A while later I started playing with a newly-arrived streaming DAC about which I will be writing soon. I was checking out basic functionality. Would DLNA streaming work? Yes. AirPlay? Yes. Spotify Connect? Yes. The music I dialled in on the Spotify app on an iPhone was Arcade Fire’s astonishing debut album, Funeral. This is not anyone’s idea of a high-fidelity demo disc. It’s rough; its attractiveness residing in its power.
So I had the new streaming DAC plugged into the same iFi ZEN CAN, and had a set of $2000+ dynamic headphones planted on my head. And I was soon reminded why I normally listen to this album with loudspeakers, not headphones. The rawness is just too much. The sound is there, but underneath layers of irritating distortion, or so it seemed. I persevered with this as well for a while, but a nagging thought came to mind. I tried my best to ignore it. Then I rejected it. And then, finally, I succumbed. Perhaps I should try the Final Audio D8000 headphones. Even though I’d been through a real struggle only a few hours earlier in packing them up.
All the while telling myself that this would be a futile waste of time – yes, there’d be subtle differences, but the problem was all in the recording. Still, I unpacked the headphones again out of their three layers of boxing and their inner origami organiser – brought them over and plugged them into the iFi ZEN CAN. I had to bump its gain control up to the next level to match the more sensitive headphones I’d been using. And then I discovered that you can indeed listen to Funeral without it being buried under a layer of messy, overdone harmonic hash. Oh, these headphones certainly did not turn this album into a demo-worth high-fidelity sound. But the improvement in clarity, in being able to hear what was going on, was frankly pretty amazing.
The impedance curve for these headphones was a little bumpier than usual for planar magnetic headphones. That said, when fed with a signal (the level was 100mV RMS for 1kHz full scale since wave) via a 466-ohm inline resistance, the bumps weren’t big:
In open air the highest peak in the signal delivered via that load was +2.75dB at 74 hertz. With 5 ohms resistance (and virtually all decent headphone amps offer that or lower inline resistance) that would be less than 0.03dB. Even that was damped when the headphones were loaded by the fake head I use for these measurements to +1.5dB. There was another bump at 460 hertz that was pretty much the same loaded and unloaded at +2dB.
I figure these have something to do with Final Audio’s damping system. In any case, I wouldn’t even hesitate to use these headphones with a high output impedance headphone driver. Indeed, I did a little bit of listening via my 466-ohm load box and if anything that slight boost at 74 hertz was nice, just adding a little heft, admittedly to a sound that didn’t really need any heft added. The drone-like bass guitar towards the end of “School” on Supertramp’s Crime of the Century was, via the load box, slightly higher in level than strictly necessary. Switching quickly to listening without the load, I also realised that the bass sound via the load box had lost some control. While a touch louder, it was also looser, not held together as tightly as it was with a low-impedance headphone amp.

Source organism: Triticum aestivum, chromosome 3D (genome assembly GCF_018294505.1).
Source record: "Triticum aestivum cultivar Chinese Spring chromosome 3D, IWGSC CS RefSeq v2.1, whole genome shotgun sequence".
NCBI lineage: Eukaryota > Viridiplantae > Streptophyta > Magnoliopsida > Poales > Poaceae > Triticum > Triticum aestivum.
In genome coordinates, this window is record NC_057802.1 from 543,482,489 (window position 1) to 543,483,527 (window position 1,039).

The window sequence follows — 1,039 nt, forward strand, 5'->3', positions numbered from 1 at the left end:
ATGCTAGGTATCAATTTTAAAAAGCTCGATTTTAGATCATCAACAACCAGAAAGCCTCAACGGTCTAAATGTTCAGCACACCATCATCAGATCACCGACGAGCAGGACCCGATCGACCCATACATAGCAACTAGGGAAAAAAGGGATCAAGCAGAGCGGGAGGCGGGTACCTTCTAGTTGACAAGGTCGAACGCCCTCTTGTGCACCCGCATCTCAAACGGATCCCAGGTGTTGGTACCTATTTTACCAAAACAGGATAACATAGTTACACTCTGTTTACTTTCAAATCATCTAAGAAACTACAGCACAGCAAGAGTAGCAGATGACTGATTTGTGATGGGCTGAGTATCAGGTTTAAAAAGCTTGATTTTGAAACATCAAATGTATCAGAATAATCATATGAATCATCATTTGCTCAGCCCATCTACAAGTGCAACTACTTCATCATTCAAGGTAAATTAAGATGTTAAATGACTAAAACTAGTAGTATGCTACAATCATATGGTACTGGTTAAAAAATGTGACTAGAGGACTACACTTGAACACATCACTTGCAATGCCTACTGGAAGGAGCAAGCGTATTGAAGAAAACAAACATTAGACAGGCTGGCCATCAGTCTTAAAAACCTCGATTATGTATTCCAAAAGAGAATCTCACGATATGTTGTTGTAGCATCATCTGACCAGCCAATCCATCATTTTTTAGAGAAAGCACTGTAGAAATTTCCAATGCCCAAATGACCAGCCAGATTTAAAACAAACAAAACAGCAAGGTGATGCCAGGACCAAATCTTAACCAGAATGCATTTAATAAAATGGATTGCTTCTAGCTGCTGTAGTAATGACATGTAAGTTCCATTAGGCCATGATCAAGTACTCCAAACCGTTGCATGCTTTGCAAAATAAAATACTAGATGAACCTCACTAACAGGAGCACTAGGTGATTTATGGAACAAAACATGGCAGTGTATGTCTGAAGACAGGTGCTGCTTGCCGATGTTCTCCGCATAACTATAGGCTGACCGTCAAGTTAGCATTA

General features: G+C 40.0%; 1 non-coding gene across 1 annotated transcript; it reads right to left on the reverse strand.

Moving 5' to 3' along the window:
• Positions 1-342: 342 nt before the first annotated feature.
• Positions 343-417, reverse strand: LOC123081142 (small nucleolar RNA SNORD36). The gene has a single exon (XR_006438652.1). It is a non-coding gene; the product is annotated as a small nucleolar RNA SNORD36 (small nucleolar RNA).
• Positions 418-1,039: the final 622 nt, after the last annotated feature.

I did find myself advancing the volume level considerably higher than usual in normal listening.
And what about an iPhone?
The claimed 98dB for 1mW of input sensitivity seemed to be overstating things a little to me. I found myself using the third highest gain – there are four settings – on my iFi CAN ZEN headphone amplifier to have the volume control in the vicinity of fifty per cent.
Since the headphones have a 3.5mm cable included, how about portable devices? I plugged an Apple analogue earphone adaptor into the Lightning port of my iPhone 8 (I use an Android phone in real life, but I use an iPhone at a relatively consistent test bed.) It turned out that a very satisfying – by which I mean loud – level was deliverable from the debut Rage Against the Machine album, provided by TIDAL. That was with the volume level set to maximum.
I’m always a little uncomfortable with volume set to 100%. What if I’d like to go up a notch? Not possible. But I don’t think I’d want to with these headphones. The volume was very loud.
And the sound was very clean. For whatever reason, the Apple adaptor didn’t seem in the slightest stressed by this level, with the headphone delivering clean, music at this level, with no hint of change in its character or levels of distortion.
It’s almost needless to say, but with the higher output available from the Astell&Kern A&futura SE200 DAP, there was significantly more headroom.
I could carry on for a while with a bunch of superlatives, but I think the above speaks for itself. I was already entirely sold on the Final Audio D8000 AFDS headphones … and then I dug them out again for the Arcade Fire and became, well, almost a fanatic.